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Why Did I Get a 1099-C and What Do I Do With It?

As of April 2014, American households owed $11.68 trillion in debt, which is up 3.7% from last year.

With so many jobs lost and so many people having to take lower paying jobs, there is often not enough money in a household budget to pay these debts. Sure, a household can declare bankruptcy, but that might be overkill, if there are only a couple of accounts that the family is past due on.

Enter the collection agents. They call you, and call you, and call you. You make payment agreements, you pay them some money, but the fees and the interest charges keep ballooning the amount due.  Finally, someone offers you a deal: You pay us $3000 and we’ll forgive the remaining $7000.

You scrounge around and come up with the money, glad to be off the hook for the debt, glad to not be getting the day and night phone calls. Relief!

Then January comes and you get this form in the mail, this 1099-C. You have no idea what it is or why you have it or what you’re supposed to do with it.

Well, guess what. The collection agent never told you this, but the amount of debt that was forgiven, the $7000, has now been declared income to you. The thinking is that you benefitted by that amount, and you shouldn’t get that for free. So, the amount that was forgiven now has to be added to your tax return as income and you have to pay taxes on it.

Here’s the trick, when you get one of these. It is called form 982, Reduction of Tax Attributes Due To Discharge of Indebtedness. Don’t let the name of the form scare you. What you really want is the worksheet that goes with the form.

This worksheet has two sections: assets and debts. There is a date on the 1099C, which is the date the original debt was cancelled. As of the day before that date, you list the values of what you owned and the amounts you owed (including the debt that would be cancelled the next day.) You’ll have to estimate some things, like the values of your furniture and books and jewelry. Just do the best you can. Other things, like the value of your cars, you can look up online. You can also look up how much money was in your bank accounts that day and how much you owed on other credit cards or your mortgage.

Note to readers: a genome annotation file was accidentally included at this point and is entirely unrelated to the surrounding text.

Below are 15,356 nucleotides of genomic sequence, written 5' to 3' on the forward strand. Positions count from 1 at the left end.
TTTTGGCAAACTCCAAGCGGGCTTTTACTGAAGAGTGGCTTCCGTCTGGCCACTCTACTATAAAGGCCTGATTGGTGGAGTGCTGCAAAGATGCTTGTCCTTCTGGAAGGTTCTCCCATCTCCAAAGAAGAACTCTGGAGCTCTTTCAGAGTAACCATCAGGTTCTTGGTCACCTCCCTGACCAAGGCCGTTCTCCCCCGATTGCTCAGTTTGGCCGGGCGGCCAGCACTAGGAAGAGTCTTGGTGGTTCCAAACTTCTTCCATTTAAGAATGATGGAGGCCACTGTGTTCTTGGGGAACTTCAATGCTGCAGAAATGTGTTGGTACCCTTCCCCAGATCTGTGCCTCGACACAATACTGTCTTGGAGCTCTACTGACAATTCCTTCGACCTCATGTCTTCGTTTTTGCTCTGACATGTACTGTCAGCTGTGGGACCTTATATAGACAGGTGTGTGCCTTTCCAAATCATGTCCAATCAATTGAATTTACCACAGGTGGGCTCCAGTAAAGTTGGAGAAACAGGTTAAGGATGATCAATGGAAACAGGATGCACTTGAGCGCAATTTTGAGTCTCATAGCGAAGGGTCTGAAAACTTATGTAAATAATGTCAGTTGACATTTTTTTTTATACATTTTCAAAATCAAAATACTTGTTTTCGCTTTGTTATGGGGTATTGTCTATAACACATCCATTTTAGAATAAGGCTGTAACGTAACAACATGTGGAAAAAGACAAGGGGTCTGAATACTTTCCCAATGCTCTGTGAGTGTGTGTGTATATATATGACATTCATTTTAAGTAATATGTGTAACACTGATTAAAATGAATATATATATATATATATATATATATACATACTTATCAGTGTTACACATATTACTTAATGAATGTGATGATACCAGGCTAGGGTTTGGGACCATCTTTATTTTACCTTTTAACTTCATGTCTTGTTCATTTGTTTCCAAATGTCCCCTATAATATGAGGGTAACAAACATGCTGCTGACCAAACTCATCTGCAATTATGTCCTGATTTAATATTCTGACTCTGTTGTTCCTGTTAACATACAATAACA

When everything is laid out on the form, you subtract the total value of your assets from your total debt. If the amount that remains is debt, and it is more than $7000, then your financial situation as of the date of cancellation was that you were insolvent, even if you were not in bankruptcy. That means you don’t owe any taxes on the $7000 that was cancelled. Pretty neat, huh?

So, you enter the amount of your insolvency on the 982 and include it with your tax return. Voila! Off the hook again!!

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Erich J. Ruth

Erich J. Ruth provides technical support for National Software which is the parent company for 1099FIRE. 1099FIRE develops and markets a comprehensive range of products that enables any size of business or institution to effectively manage and comply with year-end filing requirements. 1099FIRE is an employee-owned company located in Phoenix, Arizona.

If you have any questions or comments about our software, feel free to contact us at any time.

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